A.P. Chekhov -
The Story of a Journey
EARLY one morning in July a shabby covered
chaise, one of those antediluvian chaises without springs in
which no one travels in Russia nowadays, except merchant's
clerks, dealers and the less well-to-do among priests, drove out
of N., the principal town of the province of Z., and rumbled
noisily along the posting-track. It rattled and creaked at every
movement; the pail, hanging on behind, chimed in gruffly, and
from these sounds alone and from the wretched rags of leather
hanging loose about its peeling body one could judge of its
decrepit age and readiness to drop to pieces.
Two of the inhabitants of N. were sitting in the chaise; they
were a merchant of N. called Ivan Ivanitch Kuzmitchov, a man
with a shaven face wearing glasses and a straw hat, more like a
government clerk than a merchant, and Father Christopher
Sireysky, the priest of the Church of St. Nikolay at N., a
little old man with long hair, in a grey canvas cassock, a
wide-brimmed top-hat and a coloured embroidered girdle. The
former was absorbed in thought, and kept tossing his head to
shake off drowsiness; in his countenance an habitual
business-like reserve was struggling with the genial expression
of a man who has just said good-bye to his relatives and has had
a good drink at parting. The latter gazed with moist eyes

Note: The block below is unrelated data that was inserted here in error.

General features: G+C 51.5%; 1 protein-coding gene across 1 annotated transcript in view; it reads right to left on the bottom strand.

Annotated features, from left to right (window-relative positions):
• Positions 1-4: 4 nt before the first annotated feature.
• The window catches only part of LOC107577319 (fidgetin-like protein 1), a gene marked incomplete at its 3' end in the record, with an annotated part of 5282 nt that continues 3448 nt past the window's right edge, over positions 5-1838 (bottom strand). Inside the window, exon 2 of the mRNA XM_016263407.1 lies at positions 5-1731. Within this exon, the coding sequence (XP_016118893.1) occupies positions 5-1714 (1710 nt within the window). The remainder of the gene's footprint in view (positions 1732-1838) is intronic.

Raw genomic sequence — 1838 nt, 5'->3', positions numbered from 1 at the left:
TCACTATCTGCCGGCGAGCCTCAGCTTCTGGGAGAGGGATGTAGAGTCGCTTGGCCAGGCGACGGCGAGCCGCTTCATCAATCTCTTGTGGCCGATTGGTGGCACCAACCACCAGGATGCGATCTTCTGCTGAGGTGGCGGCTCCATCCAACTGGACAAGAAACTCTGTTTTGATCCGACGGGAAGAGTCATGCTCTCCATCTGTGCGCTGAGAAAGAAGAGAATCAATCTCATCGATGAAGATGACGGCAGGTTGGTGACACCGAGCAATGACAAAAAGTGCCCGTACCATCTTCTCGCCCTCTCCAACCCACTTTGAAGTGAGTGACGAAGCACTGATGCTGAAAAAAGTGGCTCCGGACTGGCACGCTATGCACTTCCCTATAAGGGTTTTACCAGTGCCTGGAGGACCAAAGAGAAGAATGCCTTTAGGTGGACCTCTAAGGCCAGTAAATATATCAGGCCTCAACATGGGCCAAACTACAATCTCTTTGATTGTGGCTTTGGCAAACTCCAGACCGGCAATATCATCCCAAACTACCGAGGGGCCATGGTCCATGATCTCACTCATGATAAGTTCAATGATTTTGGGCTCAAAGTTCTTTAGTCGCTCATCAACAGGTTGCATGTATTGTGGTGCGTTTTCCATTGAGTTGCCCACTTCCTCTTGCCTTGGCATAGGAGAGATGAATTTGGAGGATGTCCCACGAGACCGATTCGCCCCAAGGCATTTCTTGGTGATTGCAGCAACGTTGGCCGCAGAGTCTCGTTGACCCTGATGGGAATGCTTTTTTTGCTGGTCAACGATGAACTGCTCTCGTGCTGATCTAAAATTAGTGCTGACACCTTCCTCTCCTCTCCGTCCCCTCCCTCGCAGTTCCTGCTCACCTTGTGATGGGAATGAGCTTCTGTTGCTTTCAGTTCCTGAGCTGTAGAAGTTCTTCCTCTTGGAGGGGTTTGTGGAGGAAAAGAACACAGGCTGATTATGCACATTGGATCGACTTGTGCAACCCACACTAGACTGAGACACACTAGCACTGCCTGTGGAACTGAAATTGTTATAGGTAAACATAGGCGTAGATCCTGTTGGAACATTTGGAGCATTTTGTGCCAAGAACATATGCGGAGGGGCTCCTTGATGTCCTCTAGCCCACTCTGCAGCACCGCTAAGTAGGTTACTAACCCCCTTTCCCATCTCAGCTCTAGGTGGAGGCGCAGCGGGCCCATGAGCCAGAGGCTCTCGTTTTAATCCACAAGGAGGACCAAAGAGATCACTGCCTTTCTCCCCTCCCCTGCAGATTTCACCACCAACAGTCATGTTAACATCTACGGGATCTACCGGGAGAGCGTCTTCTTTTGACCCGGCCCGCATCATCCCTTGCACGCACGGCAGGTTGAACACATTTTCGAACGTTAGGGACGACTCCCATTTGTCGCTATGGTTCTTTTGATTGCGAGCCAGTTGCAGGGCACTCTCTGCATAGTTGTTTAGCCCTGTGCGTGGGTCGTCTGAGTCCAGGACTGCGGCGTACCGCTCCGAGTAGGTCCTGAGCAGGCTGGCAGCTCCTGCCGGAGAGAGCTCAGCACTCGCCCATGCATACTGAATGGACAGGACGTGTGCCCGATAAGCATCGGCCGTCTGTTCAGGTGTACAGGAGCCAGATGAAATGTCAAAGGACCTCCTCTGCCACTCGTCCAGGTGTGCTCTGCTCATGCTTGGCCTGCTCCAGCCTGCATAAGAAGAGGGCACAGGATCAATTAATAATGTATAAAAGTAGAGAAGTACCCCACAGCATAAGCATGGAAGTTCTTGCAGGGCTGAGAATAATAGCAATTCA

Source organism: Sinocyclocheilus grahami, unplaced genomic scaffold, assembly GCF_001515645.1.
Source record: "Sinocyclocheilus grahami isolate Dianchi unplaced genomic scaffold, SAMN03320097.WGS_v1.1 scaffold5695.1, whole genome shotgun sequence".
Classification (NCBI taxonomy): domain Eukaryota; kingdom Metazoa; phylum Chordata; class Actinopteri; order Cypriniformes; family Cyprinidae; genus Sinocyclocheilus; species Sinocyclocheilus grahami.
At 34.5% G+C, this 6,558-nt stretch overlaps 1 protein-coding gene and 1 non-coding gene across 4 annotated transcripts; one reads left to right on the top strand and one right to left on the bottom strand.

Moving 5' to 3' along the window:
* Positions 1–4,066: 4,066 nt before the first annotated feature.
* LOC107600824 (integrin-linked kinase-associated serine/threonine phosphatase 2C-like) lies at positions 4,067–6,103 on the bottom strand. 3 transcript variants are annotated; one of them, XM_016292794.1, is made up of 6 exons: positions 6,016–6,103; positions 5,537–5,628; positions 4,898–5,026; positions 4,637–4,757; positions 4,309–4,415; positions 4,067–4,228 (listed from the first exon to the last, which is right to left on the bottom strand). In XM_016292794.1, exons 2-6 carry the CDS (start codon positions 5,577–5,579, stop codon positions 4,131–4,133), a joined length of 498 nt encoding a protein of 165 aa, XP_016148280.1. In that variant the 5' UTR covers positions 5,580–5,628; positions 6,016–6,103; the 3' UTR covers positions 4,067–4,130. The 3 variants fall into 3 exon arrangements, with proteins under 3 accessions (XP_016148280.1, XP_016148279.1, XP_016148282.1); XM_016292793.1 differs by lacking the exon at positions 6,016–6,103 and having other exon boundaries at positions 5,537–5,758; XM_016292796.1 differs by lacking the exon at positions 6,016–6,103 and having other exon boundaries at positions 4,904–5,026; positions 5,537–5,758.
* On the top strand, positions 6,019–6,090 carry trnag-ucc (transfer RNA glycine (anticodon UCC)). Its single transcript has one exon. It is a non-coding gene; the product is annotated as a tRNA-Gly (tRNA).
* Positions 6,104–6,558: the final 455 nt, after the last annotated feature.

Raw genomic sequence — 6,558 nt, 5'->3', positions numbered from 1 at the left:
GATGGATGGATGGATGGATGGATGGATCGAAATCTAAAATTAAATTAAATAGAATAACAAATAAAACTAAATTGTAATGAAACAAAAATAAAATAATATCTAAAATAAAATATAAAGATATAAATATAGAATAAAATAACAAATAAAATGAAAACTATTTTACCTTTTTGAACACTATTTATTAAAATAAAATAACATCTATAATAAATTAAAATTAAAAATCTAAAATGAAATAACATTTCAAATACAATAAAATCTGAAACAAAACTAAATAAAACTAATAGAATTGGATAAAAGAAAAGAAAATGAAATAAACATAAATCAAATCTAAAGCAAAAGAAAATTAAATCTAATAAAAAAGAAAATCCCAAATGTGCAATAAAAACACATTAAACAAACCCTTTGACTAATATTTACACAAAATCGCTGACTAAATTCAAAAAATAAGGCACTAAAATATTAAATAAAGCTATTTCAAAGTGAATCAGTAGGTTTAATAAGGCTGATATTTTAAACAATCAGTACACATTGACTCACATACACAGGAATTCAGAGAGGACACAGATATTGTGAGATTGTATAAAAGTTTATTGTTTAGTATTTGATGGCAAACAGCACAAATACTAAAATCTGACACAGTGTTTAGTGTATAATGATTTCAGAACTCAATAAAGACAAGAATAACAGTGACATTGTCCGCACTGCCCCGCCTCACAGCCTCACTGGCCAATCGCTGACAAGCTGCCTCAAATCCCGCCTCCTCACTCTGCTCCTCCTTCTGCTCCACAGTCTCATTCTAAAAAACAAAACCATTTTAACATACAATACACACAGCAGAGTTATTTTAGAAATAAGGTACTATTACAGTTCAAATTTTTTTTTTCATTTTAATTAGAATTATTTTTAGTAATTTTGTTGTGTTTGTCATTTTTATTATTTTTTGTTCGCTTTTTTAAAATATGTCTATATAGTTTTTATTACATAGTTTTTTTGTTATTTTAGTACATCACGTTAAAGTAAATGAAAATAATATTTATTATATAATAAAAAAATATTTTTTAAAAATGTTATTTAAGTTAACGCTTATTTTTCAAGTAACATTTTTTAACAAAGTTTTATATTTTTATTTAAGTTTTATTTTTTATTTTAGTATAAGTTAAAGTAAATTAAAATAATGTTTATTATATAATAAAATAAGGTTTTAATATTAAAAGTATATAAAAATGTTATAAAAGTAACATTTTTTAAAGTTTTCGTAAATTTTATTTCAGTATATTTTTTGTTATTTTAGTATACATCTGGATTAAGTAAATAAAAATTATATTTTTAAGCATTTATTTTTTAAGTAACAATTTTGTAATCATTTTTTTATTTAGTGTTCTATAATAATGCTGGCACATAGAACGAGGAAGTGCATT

wonderingly at God's world, and his smile was so broad that it
seemed to embrace even the brim of his hat; his face was red and
looked frozen. Both of them, Father Christopher as well as
Kuzmitchov, were going to sell wool. At parting with their
families they had just eaten heartily of pastry puffs and cream,
and although it was so early in the morning had had a glass or
two. . . . Both were in the best of humours.
Apart from the two persons described above and the coachman
Deniska, who lashed the pair of frisky bay horses, there was
another figure in the chaise -- a boy of nine with a sunburnt
face, wet with tears. This was Yegorushka, Kuzmitchov's nephew.
With the sanction of his uncle and the blessing of Father
Christopher, he was now on his way to go to school. His mother,
Olga Ivanovna, the widow of a collegiate secretary, and
Kuzmitchov's sister, who was fond of educated people and refined
society, had entreated her brother to take Yegorushka with him
when he went to sell wool and to put him to school; and now the
boy was sitting on the box beside the coachman Deniska, holding
on to his elbow to keep from falling off, and dancing up and
down like a kettle on the hob, with no notion where he was going
or what he was going for. The rapid motion through the air blew
out his red shirt like a balloon on his back and made his new
hat with a peacock's feather in it, like a coachman's, keep
slipping on to the back of his head. He felt himself an
intensely unfortunate person, and had an inclination to cry.
When the chaise drove past the prison, Yegorushka glanced at the
sentinels pacing slowly by the high white walls, at the little
barred windows, at the cross shining on the roof, and remembered
how the week before, on the day of the Holy Mother of Kazan, he
had been with his mother to the prison church for the Dedication
Feast, and how before that, at Easter, he had gone to the prison
with Deniska and Ludmila the cook, and had taken the prisoners
Easter bread, eggs, cakes and roast beef. The prisoners had